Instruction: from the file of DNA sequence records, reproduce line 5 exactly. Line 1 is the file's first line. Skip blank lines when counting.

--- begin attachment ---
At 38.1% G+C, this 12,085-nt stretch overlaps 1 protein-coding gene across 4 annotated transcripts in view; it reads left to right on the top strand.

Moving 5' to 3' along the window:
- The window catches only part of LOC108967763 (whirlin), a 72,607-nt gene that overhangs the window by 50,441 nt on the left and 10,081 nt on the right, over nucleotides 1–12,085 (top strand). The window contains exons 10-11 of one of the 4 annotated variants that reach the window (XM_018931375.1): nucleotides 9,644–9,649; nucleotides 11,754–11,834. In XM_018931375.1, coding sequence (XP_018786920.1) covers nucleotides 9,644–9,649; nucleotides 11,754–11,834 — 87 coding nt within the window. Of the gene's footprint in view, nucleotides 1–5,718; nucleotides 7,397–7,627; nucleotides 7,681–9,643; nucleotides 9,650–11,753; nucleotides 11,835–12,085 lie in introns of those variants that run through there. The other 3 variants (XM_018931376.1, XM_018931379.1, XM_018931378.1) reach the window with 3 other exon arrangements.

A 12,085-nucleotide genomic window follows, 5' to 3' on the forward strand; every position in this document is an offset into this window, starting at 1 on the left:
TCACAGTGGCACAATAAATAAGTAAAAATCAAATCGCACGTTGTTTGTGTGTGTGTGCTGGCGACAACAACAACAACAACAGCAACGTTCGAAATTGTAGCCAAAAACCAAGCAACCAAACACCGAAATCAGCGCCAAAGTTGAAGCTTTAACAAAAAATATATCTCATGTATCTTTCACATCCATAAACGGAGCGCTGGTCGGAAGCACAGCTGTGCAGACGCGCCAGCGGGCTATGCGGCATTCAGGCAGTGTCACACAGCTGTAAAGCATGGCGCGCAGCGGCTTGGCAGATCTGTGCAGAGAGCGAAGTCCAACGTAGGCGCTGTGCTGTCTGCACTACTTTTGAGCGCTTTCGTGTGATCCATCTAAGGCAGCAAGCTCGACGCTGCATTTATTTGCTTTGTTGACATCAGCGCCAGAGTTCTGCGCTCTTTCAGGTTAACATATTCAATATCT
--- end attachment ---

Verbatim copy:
TCACAGTGGCACAATAAATAAGTAAAAATCAAATCGCACGTTGTTTGTGTGTGTGTGCTGGCGACAACAACAACAACAACAGCAACGTTCGAAATTGTAGCCAAAAACCAAGCAACCAAACACCGAAATCAGCGCCAAAGTTGAAGCTTTAACAAAAAATATATCTCATGTATCTTTCACATCCATAAACGGAGCGCTGGTCGGAAGCACAGCTGTGCAGACGCGCCAGCGGGCTATGCGGCATTCAGGCAGTGTCACACAGCTGTAAAGCATGGCGCGCAGCGGCTTGGCAGATCTGTGCAGAGAGCGAAGTCCAACGTAGGCGCTGTGCTGTCTGCACTACTTTTGAGCGCTTTCGTGTGATCCATCTAAGGCAGCAAGCTCGACGCTGCATTTATTTGCTTTGTTGACATCAGCGCCAGAGTTCTGCGCTCTTTCAGGTTAACATATTCAATATCT